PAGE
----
This is my first time of posting on this forum and I pray this get to as many people as possible.
Most folks dread the thought of testing positive to HIV but it shouldn’t be so. That is why it is very necessary to get tested at least once in a month.

I developed the habit of getting tested monthly (though I can beat my chest and say with pride that I am not a promiscuous fellow). But recently I skipped a couple of months in my routine for no apparent reason. The last time I got a test was mid-march so I went for a test last week and the test result came out positive. To be certain it wasn’t a mistake, I went to two other places and the results were adamantly positive.

Now some people may ask who who got me infected, but that is a none-issue as far as I’m concerned . I have even stopped asking myself how I got infected because it’s been more than two years since the last time I had sexual intercourse . So it can’t possibly have been sexually transmitted to me, most especially as the experts say the viral load is low which means I must have been recently infected, at most not more than five or six months.

I intend to utilize my status as an HIV+ person to reach out and help as many as I can. I am already posting on Facebook what I learn from counseling programs I attend on living with the virus.
The Doctors said they have to monitor my viral load and CD4 count for some time in order to determine the best treatment program for me. I know that if I stick to the treatment program and follow the Doctors advice diligently that I’ll still live a healthy life.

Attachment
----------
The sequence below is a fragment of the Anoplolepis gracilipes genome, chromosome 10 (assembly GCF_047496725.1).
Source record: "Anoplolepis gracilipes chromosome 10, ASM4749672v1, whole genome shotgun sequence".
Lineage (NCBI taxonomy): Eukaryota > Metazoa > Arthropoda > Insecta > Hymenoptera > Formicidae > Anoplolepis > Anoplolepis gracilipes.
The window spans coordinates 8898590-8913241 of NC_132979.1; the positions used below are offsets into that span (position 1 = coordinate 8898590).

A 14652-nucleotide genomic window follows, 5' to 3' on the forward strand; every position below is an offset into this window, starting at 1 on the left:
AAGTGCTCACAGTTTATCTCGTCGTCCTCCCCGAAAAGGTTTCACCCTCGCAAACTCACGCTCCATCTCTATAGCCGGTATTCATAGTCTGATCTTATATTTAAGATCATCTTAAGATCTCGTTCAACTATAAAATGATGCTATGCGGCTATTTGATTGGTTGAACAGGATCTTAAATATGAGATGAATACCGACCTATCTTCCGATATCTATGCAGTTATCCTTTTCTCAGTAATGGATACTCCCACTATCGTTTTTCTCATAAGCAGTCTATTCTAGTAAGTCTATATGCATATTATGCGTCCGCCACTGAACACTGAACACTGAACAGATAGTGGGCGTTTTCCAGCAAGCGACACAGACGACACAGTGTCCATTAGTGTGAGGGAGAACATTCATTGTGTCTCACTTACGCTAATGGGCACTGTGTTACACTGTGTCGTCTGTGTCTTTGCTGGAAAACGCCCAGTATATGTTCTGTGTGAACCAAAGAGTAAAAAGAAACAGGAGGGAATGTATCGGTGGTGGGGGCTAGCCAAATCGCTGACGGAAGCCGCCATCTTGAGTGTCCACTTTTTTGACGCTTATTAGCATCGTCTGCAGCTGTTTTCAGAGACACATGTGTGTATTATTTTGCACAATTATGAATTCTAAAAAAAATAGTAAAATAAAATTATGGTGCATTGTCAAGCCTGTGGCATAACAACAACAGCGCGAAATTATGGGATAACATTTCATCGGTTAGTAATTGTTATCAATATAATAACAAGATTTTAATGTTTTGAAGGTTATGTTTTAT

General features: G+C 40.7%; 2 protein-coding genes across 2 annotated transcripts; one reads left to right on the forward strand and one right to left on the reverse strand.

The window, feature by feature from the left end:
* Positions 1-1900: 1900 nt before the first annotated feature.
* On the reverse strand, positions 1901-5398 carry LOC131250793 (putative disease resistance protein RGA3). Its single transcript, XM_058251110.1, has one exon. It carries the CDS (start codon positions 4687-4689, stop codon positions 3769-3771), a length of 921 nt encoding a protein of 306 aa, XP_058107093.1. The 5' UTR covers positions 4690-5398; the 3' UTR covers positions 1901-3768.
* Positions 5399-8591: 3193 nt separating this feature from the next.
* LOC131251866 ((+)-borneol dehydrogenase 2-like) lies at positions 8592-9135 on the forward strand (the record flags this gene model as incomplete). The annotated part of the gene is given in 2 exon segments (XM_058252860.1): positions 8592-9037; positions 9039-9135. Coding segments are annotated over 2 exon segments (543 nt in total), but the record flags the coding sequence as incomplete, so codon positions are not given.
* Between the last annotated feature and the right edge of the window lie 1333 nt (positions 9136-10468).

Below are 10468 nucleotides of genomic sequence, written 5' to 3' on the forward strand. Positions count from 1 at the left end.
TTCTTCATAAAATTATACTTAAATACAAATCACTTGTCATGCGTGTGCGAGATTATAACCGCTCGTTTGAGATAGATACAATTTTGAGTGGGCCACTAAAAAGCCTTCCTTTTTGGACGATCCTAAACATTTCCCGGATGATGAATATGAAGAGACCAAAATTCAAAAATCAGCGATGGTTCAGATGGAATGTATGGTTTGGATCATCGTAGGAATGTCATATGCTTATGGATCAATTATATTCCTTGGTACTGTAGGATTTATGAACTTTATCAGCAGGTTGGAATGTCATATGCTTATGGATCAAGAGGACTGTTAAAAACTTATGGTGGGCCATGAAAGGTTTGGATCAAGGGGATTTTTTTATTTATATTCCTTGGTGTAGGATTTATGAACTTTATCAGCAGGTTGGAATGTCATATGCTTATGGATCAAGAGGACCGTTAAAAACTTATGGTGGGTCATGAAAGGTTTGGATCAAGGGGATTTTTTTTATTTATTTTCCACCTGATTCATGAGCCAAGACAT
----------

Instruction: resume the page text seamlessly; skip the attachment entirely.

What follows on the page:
I use this medium to beg of everyone reading this to go for an HIV test. Knowing your status is key to helping yourself. If you are negative, please maintain all necessary prevention techniques…. avoid unprotected sex/multiple partners , don’t share needles/blades (if you can afford it, get your own hair clipper) but above all, get tested regularly.

If you find out that you are positive (like me) , please don’t despair. There are several HIV/AIDS centres in most hospitals across the nation where you can access help in the form of counseling and medications and these are mostly free of charge.

HIV is not a death sentence, you can still live a meaningful and healthy life despite your status.
Spread the message and not the virus.

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